Principal pressure: In most every school I go to teachers complain that the Principal demands a passing grade for 80% of the students on the teacher's roster. Otherwise, the teacher will be rated poorly. I personally experienced it at Flushing High School in 2012. Moreover, a school's grading policy allows a student to fail most of the year but pass the class at the end if they get a passing rate in any one period by limiting the failing grade to 55 and no lower. Remember this attempt? Take a look at the 65% bulge at a school and the bigger the bulge the more likely the students who were granted a passing grade were academically unprepared for the adult world.
Alternative Settings: Many struggling students who are in danger of dropping out are sent to alternative settings such as transfer schools, YABC programs, and massive online courses through APEX or Castle learning. These settings are simply used to give students who would otherwise have not graduated an opportunity to graduate. While I understand the need for such programs, it does devalue the education requirements. Moreover, that doesn't make them academically prepared for the real world of a career.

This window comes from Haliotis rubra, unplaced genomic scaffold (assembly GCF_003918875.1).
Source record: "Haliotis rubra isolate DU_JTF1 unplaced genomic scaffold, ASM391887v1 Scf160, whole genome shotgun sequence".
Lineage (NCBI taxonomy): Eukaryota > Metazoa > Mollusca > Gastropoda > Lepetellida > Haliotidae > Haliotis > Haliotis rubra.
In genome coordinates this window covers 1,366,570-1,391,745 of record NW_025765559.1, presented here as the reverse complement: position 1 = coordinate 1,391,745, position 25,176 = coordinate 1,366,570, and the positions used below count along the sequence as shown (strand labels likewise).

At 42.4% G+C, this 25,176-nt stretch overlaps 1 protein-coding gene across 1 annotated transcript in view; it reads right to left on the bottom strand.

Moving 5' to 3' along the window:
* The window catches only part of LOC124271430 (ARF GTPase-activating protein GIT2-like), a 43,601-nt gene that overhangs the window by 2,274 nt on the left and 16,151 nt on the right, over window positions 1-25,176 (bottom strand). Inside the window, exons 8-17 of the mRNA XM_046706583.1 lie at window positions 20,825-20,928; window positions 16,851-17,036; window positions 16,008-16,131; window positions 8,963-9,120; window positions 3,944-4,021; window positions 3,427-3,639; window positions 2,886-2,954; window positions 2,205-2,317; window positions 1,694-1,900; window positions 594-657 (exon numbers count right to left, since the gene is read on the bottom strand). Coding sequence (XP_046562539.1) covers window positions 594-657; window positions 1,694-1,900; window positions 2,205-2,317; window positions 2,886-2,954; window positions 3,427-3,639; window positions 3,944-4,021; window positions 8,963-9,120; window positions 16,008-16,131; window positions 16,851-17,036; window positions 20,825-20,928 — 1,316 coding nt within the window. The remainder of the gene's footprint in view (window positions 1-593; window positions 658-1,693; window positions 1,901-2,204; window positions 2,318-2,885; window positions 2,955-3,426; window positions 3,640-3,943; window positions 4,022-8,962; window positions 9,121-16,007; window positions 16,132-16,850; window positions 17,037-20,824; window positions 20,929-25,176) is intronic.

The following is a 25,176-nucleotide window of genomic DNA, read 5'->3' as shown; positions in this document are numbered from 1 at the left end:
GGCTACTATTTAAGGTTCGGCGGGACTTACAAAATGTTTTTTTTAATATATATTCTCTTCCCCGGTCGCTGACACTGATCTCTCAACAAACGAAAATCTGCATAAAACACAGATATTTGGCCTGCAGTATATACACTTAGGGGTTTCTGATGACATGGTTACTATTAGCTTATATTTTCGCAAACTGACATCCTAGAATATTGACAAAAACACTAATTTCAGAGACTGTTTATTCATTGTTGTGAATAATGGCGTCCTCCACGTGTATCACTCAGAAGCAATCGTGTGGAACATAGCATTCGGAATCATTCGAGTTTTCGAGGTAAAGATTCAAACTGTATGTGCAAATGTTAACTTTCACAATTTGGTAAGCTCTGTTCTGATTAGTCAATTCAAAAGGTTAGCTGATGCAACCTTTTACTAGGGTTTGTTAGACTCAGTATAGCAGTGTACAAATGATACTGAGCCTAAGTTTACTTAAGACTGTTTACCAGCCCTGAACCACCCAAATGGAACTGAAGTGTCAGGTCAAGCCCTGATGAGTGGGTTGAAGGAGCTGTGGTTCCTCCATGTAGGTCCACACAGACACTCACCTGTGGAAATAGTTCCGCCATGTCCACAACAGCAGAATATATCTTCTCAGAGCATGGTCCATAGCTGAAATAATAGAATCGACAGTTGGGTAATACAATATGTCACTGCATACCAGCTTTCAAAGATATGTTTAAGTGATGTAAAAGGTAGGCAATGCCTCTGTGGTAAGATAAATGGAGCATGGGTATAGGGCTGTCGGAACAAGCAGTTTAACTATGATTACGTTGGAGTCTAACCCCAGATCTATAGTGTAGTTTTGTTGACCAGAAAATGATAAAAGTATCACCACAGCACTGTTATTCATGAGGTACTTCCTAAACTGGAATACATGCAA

It's nice that the graduation rate is improving but when it comes to real academic achievement I have my doubts that many of these students graduating are academically ready for either college or a career. The pushing out of academically unprepared students by giving them phony diplomas and expect them to become positive role models for the next generation that desperately needs them is wishful thinking and a failure to properly address the issues of poverty, family, and community that's the major problem in our City.
Once again its Christmas and poor old Santa Claus finds himself in hot water yet again. This time Santa Claus was hired in one of those Bloomberg small schools, despite his checkered past, because he was inexpensive and untemured. The Principal, a 35 year old with two years of teaching experience and straight out of the "Leadership Academy" told the not so jolly old Santa that he was expected to work a "sixth period" without compensation as he called it student assistance and also handle the school cafeteria.